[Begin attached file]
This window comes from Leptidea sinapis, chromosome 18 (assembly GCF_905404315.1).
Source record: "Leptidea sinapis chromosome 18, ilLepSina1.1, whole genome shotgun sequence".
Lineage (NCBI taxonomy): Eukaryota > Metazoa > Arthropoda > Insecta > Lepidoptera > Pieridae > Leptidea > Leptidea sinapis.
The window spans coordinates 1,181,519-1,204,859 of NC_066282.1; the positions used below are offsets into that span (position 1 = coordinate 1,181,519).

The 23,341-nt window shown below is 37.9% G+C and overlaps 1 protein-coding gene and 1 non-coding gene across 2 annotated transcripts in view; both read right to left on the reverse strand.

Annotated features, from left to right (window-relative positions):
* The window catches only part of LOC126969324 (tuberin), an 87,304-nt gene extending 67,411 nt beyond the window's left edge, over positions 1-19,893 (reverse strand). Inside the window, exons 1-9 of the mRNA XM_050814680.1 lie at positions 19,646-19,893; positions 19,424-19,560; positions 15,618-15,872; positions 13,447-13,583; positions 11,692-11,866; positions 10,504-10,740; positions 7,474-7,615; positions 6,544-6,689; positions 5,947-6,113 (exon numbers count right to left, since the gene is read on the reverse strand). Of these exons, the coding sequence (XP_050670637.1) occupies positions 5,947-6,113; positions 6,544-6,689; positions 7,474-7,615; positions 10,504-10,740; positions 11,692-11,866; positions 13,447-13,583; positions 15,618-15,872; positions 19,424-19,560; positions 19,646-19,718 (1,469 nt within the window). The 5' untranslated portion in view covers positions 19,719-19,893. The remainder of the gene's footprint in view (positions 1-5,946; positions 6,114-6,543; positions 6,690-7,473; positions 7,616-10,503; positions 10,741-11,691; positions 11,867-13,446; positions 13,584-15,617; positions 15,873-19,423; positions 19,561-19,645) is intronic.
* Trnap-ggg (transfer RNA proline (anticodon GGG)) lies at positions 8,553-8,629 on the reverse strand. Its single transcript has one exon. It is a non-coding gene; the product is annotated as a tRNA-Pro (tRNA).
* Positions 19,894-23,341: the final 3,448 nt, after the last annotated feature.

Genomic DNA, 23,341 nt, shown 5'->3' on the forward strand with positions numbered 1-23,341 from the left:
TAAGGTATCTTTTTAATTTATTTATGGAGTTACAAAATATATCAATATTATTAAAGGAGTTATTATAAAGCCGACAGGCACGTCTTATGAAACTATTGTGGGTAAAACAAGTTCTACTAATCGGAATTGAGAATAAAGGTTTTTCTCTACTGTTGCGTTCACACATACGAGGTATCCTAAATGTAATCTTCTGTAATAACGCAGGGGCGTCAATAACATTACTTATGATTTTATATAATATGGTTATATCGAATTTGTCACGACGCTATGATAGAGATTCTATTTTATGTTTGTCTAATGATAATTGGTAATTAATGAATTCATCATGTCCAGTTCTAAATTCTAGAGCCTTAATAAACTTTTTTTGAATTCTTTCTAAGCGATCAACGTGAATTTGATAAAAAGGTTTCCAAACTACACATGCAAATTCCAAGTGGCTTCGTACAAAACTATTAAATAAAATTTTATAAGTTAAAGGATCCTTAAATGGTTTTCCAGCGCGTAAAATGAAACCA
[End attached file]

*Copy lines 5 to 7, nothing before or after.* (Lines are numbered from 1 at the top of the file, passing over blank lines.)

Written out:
The 23,341-nt window shown below is 37.9% G+C and overlaps 1 protein-coding gene and 1 non-coding gene across 2 annotated transcripts in view; both read right to left on the reverse strand.

Annotated features, from left to right (window-relative positions):
* The window catches only part of LOC126969324 (tuberin), an 87,304-nt gene extending 67,411 nt beyond the window's left edge, over positions 1-19,893 (reverse strand). Inside the window, exons 1-9 of the mRNA XM_050814680.1 lie at positions 19,646-19,893; positions 19,424-19,560; positions 15,618-15,872; positions 13,447-13,583; positions 11,692-11,866; positions 10,504-10,740; positions 7,474-7,615; positions 6,544-6,689; positions 5,947-6,113 (exon numbers count right to left, since the gene is read on the reverse strand). Of these exons, the coding sequence (XP_050670637.1) occupies positions 5,947-6,113; positions 6,544-6,689; positions 7,474-7,615; positions 10,504-10,740; positions 11,692-11,866; positions 13,447-13,583; positions 15,618-15,872; positions 19,424-19,560; positions 19,646-19,718 (1,469 nt within the window). The 5' untranslated portion in view covers positions 19,719-19,893. The remainder of the gene's footprint in view (positions 1-5,946; positions 6,114-6,543; positions 6,690-7,473; positions 7,616-10,503; positions 10,741-11,691; positions 11,867-13,446; positions 13,584-15,617; positions 15,873-19,423; positions 19,561-19,645) is intronic.